NBC gets exclusive on its own anchor
NBC, which suspended news anchor Brian Williams in February for exaggerating or saying things that weren't true about what he experienced in reporting the news, reported an "exclusive" last Friday with Williams about the "torture" in which he has gone through the last several months.
Williams, who will return in August as an anchor of breaking news and special reports for the low-rated MSNBC cable news network, told "Today" anchor Matt Lauer in the "exclusive" that the untruths "came from clearly a bad place, a bad urge inside of me. This was clearly ego driven, the desire to better my role in a story I was already in."
Lauer pressed him on whether he "lied," but the former respected newsman wouldn't take the bait. However, an NBC internal investigation indicated Williams "made a number of inaccurate statements" about his experiences, including about being attacked in a helicopter while in Iraq.
In the drawn-out interview about his misdeeds that occurred on the very network on which he was speaking, he also seemed to be wanting a little credit when he said he told the helicopter story correctly for years before he told it incorrectly.
"Why is it when we are trying to say 'I am sorry' that we can't come out and say, 'I'm sorry,' " Williams said. "Looking back, it is very clear I never intended to [deceive]. It got mixed up. It got turned around in my mind."
Perhaps, he should run for office. He already sounds like a politician.
Disgraced CBS newsman Dan Rather appears to have reached his dotage after remarks he made on "CNN Tonight" to promote the cable news network's episode of "The Seventies" on Watergate.
Rather, who resigned as CBS anchor several months after he reported on forged documents that attempted to smear President George W. Bush during the run-up to the 2004 presidential election, attempted to answer host Don Lemon's question of whether he recalled the Republican Party having so many candidates seeking the nomination before. In doing so, he conflated the Watergate period with the 2016 campaign.
"What happened in the mid-1970s resulted, eventually, in the Republican Party taking a strong turn to the right with the two-term presidency of Ronald Reagan," he said, "and the Republican Party is still struggling, on the one hand, with the success of the Reagan presidencies, which by the way, I would argue, the presidency of George H.W. Bush was the third Reagan term. So, in effect, you had three Reagan terms."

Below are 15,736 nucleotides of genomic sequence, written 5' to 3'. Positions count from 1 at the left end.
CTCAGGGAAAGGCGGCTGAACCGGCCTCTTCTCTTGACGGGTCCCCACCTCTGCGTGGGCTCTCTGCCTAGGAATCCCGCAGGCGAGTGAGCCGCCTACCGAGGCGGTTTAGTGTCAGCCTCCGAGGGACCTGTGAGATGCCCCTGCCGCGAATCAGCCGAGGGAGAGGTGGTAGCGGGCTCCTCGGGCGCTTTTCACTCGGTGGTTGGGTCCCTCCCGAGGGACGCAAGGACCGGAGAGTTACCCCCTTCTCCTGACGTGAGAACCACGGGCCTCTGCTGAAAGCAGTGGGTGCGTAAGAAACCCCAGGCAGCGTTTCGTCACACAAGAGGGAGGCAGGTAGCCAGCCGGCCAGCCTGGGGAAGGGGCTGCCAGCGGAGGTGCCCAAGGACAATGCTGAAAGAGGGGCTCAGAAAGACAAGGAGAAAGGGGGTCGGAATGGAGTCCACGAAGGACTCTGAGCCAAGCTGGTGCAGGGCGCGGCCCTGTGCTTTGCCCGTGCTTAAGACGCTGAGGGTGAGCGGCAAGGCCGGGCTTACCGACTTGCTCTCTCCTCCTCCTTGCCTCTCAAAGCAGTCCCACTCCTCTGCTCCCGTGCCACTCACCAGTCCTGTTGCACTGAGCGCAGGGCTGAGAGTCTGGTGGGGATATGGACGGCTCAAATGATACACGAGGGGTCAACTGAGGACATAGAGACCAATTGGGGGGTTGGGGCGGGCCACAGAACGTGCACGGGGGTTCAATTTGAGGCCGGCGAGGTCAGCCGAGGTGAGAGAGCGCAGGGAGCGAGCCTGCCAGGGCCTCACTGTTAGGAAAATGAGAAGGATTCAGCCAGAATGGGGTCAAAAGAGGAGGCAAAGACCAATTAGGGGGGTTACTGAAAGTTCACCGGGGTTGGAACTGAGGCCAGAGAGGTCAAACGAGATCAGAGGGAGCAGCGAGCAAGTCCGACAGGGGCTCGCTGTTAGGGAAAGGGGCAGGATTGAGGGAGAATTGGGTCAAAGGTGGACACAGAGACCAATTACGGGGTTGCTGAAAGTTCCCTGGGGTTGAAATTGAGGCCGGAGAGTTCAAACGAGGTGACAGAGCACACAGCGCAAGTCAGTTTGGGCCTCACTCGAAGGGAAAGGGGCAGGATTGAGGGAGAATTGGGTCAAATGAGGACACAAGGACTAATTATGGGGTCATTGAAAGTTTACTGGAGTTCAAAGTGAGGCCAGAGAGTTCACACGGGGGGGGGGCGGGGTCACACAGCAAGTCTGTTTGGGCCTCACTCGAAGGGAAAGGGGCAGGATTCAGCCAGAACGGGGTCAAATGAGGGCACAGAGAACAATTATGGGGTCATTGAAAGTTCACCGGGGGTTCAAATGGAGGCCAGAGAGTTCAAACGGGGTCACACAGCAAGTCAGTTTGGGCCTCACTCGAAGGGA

Of course, those knowledgeable about Reagan would dispute the less conservative Bush's term being the third Reagan term, but we digress.
Rather, who also recently said presidential candidates Jeb Bush and Marco Rubio would "score in the high 90s on a dumb test" about the Iraq war, seemed to get his tongue tied in concluding that "the [Republican] party is still struggling with that which is one of the reasons that they have, what, 16 candidates and counting in the race of the primary at the beginning."
A former deputy assistant secretary for public affairs at the U.S. Department of House and Urban Development, who left the Obama administration just this month, reflected his former boss's often unrealistic view of things with a tweet he sent in the wake of the shooting of nine people at a church in Charleston, S.C., last week.
"In October," Brandon Friedman tweeted, using the trending #Charleston hashtag, "Gov. Nikki Haley defended flying the Confederate flag outside the South Carolina statehouse."
Haley had said in a gubernatorial debate that CEOs in the pro-business state had not objected to the flag's presence, which is adjacent to a monument to the state's Civil War dead.
What Haley's decision had to do with Dylann Storm Roof's alleged misdeeds nine months later was lost on the Twitteratti.
"How does this help?" tweeted Dana Loesch of The Blaze. "Are you accusing Nikki Haley? Absolutely classless."
"Unbelievable," said Jennifer M. Smally. And the handle Bug Party pegged it right, concerning Friedman and the Obama administration's often-used tactic, with the remark: "Nice strawman."